Saturday , September 18 2021

Thousands witness Kumari puja at Belur Math on Mahashtmi

Kolkata, Oct 6 (IANS) Thousands of devotees from various parts of India and other nations watched in rapt attention Kumari puja – the ritual of worshiping a pre-pubertine girl as the goddess at Belur Math, the global headquarters of the Ramakrishna Math and Ramakrishna Mission, as the Durga Puja fervour peaked on Mahashtami in West Bengal on Sunday.

An atmosphere of gaiety and religiosity prevailed over the entire state with devotees of all ages cutting across social boundaries turned out in their best offering anjali (floral offerings) to the goddess amid the heavy beats of dhak (drums).

On Mahashtami (eighth Lunar Day), the rituals started in the morning with Kumari Puja to celebrate the spirit of womanhood in Howrah district’s Belur Math.

Kumari Puja was started by Swami Vivekananda in 1901 at the Math to underline the importance of women.

The ritual starts from dawn, when after a bath in the holy waters of the Hooghly river, the ‘Kumari’ is wrapped in a red sari, adorned with floral ornaments and given a ‘sindur(vermillion) mark on her forehead.

Displaying equanimity, she sits for hours silently before Goddess Durga’s idol on a decorated chair with priests chanting hymns, thereby creating a mesmerising atmosphere.

After the puja, the divinity of the goddess descends into the Kumari, said a priest.

As the day progressed, people resumed heir pandal hopping with great zeal.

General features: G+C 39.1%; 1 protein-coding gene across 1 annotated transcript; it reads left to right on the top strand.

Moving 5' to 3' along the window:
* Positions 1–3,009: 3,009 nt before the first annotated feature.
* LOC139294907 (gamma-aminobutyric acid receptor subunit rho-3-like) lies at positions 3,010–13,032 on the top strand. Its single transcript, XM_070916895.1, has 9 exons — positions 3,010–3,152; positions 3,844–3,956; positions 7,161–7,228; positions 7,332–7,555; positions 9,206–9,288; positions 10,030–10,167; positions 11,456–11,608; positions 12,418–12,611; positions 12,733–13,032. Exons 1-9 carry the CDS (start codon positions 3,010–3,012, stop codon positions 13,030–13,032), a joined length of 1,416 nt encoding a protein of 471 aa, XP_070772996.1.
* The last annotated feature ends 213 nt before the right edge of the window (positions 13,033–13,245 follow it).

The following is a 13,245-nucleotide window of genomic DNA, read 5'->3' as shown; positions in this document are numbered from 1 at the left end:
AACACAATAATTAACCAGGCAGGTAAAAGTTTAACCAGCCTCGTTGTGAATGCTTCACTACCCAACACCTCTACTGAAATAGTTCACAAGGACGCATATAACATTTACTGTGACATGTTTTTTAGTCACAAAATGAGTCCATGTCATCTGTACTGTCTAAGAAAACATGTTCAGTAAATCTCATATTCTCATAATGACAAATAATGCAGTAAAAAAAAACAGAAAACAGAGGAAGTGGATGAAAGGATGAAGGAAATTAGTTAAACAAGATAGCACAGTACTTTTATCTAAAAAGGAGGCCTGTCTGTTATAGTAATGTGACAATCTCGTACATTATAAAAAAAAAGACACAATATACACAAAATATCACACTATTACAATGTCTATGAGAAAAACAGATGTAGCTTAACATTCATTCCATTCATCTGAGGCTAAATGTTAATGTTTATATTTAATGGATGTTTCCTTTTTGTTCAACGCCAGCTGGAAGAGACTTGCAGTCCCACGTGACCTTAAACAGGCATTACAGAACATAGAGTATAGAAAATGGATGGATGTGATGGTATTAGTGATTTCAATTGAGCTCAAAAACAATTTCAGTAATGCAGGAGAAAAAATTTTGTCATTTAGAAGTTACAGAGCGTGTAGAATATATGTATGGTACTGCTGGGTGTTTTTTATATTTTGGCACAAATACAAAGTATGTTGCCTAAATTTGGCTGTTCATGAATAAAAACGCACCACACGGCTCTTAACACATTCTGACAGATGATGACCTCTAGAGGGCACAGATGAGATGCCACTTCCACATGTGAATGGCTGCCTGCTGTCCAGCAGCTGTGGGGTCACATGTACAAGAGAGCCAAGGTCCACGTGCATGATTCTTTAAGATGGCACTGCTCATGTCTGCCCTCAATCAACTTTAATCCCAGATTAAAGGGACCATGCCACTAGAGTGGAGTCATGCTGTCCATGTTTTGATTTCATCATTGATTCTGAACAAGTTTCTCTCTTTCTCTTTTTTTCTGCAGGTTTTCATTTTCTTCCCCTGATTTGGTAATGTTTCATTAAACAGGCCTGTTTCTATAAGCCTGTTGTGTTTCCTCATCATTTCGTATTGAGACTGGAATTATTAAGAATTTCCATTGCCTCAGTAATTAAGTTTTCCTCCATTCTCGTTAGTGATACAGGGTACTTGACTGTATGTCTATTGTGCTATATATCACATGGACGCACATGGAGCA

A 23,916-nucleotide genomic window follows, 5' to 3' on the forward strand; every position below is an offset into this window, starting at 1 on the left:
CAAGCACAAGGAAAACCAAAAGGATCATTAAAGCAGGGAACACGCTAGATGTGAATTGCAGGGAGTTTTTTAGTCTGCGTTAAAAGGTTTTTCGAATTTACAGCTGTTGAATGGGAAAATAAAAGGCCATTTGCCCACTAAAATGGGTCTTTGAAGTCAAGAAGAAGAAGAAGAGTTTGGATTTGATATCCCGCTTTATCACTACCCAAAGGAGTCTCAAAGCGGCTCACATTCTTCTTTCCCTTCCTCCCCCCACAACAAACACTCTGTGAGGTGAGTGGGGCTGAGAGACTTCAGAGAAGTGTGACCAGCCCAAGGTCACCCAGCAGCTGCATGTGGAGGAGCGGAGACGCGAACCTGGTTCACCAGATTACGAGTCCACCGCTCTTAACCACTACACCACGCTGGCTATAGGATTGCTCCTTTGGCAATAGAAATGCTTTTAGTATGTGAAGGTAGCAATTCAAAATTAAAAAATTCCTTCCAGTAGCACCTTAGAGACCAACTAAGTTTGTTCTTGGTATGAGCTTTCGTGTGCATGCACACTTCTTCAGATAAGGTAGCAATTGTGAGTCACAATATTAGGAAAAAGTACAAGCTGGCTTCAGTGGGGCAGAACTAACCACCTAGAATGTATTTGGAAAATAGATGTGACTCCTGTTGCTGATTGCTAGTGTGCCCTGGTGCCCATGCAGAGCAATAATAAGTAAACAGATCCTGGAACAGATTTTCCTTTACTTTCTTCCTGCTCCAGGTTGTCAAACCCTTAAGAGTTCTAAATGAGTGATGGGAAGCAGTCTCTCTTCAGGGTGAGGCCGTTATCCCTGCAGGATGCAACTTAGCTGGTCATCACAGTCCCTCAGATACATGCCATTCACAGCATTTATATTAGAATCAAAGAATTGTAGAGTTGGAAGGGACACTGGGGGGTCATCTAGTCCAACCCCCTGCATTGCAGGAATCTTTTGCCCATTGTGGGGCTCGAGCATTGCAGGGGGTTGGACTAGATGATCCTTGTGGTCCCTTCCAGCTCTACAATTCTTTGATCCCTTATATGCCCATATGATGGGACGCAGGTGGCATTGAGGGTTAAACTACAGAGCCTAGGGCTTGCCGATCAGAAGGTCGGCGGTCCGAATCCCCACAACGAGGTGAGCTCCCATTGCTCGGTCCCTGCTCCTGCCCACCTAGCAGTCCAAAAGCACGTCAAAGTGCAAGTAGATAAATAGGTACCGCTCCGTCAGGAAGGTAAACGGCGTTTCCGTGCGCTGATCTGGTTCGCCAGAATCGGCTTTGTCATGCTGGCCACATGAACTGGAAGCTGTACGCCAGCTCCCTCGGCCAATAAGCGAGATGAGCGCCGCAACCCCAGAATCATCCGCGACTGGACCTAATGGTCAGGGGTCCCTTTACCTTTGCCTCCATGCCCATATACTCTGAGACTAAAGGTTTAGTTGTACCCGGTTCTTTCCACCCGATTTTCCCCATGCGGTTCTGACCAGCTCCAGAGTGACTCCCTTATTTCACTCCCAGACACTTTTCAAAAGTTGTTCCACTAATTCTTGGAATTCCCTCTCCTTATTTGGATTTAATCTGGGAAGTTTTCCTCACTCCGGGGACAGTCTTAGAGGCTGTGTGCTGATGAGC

The Santoshpur Lake Pally in its theme has made a strong statement against pollution by putting up models of dolphin with plastic in their stomach, and a large number of mics and sound boxes in its marquee. Thermocol plates, glasses, plastic carry bags, pet bottles made the devotees ponder a while about the harm being done to nature by mankind.

The five-day festival is considered the biggest event in this part of the world when even newspapers don’t hit the streets and roads are choked with humans and traffic throughout the day and night.

According to Hindu mythology, Goddess Durga, accompanied by her four children – Ganesh, Kartik, Lakshmi and Saraswati – descends on earth every year to visit her parents to fight evil. This is the occasion that the puja celebrates.

Durga, the slayer of the demon Mahishasur, comes astride her lion mount and wields an array of weapons in her 10 hands in symbolic representation of Shakti, or woman power.



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